Task force member Joe Stowe, Jr., countered that 60 percent of the lake’s property owners are part-time residents, and as such, aren’t registered to vote in Haywood and wouldn't be part of a formal election on the issue.
Derrick said the nonfiscal costs of annexation were too high and likened it to the story where Esau sold his birthright to Jacob (Genesis 25) for a bowl of stew.
“Waynesville is getting a public park and what we are giving up is our heritage,” he said.
Ron Clauser, who chaired the task force, stopped short of calling the many breaks along the road to annexation divine intervention, but said windows of opportunity certainly opened when they needed to.
Paul Starnes said he retired to Lake Junaluska to enjoy his neighbors, not quarrel with them. He started out favoring annexation, but said had second thoughts when he heard the raw emotions of those opposing the measure — "the grief that something is dying" — that he decided to be the voice of those who didn't feel they were being heard.
A suggestion he said he didn't believe was seriously explored was one of merging with the Junaluska Sanitary District, or perhaps for the Assembly to form its own sanitary district.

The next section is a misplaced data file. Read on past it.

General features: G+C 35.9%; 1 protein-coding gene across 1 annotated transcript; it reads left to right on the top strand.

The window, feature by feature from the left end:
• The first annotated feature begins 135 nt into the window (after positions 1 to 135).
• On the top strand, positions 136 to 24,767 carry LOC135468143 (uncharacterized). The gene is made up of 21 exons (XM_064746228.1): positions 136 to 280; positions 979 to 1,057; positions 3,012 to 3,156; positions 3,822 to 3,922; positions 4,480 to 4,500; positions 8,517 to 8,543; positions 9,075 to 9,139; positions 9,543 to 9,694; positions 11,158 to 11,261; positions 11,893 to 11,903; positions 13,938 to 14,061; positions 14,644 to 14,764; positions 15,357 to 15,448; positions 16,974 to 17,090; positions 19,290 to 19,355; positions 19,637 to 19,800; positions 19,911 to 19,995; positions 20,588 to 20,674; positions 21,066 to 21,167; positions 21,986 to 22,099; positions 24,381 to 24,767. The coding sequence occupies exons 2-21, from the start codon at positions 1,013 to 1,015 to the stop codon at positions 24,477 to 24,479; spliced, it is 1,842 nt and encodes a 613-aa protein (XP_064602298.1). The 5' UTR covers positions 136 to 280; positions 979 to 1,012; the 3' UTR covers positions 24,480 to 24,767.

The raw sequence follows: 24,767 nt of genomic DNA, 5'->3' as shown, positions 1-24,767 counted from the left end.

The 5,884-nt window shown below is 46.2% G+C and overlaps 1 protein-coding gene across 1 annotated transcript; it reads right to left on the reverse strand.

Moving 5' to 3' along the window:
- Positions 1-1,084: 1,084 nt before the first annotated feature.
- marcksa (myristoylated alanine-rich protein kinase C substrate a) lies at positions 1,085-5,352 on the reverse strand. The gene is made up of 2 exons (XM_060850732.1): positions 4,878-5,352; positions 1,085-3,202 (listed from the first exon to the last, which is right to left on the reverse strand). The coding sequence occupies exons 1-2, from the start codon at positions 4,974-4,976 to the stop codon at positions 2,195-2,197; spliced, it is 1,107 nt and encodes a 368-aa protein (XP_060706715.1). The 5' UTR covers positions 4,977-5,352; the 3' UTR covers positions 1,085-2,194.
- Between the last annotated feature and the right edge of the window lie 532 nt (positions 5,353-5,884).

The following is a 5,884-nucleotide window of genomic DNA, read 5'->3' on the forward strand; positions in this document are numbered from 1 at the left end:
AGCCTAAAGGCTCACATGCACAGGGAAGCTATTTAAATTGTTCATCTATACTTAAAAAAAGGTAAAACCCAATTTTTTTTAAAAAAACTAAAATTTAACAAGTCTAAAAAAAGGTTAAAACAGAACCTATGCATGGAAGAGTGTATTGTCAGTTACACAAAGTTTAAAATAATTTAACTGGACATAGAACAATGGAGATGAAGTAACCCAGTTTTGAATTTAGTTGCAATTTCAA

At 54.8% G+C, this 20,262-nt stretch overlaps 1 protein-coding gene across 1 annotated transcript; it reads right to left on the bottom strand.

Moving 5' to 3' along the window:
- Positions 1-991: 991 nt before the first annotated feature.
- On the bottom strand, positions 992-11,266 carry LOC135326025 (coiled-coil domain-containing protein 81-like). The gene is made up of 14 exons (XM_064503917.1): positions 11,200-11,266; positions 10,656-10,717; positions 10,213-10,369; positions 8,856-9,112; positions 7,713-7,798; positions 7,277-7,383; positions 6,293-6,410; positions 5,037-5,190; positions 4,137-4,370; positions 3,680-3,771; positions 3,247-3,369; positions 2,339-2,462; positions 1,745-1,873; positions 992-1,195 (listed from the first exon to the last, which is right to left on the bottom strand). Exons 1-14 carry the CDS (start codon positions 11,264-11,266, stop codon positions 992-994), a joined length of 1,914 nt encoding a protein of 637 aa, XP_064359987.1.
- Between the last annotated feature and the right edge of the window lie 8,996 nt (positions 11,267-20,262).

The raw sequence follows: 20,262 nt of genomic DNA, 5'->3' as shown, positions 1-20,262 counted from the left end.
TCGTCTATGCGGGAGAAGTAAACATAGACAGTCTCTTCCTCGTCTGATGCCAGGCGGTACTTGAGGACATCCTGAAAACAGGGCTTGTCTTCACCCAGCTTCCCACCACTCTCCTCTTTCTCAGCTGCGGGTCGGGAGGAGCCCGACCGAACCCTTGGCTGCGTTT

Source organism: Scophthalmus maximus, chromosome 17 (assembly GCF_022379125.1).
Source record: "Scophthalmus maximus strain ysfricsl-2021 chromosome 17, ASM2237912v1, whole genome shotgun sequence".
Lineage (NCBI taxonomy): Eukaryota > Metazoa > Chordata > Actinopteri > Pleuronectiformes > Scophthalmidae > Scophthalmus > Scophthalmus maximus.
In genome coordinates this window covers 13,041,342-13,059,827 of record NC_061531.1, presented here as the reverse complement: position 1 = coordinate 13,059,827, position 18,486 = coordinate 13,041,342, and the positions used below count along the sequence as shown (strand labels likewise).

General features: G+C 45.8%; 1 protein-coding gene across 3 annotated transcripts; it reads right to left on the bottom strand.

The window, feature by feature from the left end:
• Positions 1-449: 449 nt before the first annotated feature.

"We need time to fully explore options," he said.
Jack King said he was bothered because the decision for annexation seemed to be purely based on financial need.
"We ought to be responsible for ourselves," he said, asking the question that if money wasn't an issue, would annexation still be pursued?
He, too, pleaded for more time not only to work through solutions, but to reconcile and heal. While there may be a window of opportunity to move forward, is doing so swiftly more valuable than the spiritual reconciliation that could occur by slowing down, he asked.
"Our historical tradition and heritage does not support annexation," he said.
Task force member Mary Allen Conforti was the lone dissenting vote against annexation, preferring incorporation instead.
At the meeting, she said her main opposition to annexation was its permanency. In minutes from the task force meeting, Conforti said incorporation would require a strong sense of enthusiasm from fellow property owners.
“I will not stand in the way of annexation,” the minutes quote Conforti as saying, “but I choose to believe that Lake Junaluska does have the people, the skills and the potential to become its own municipality.”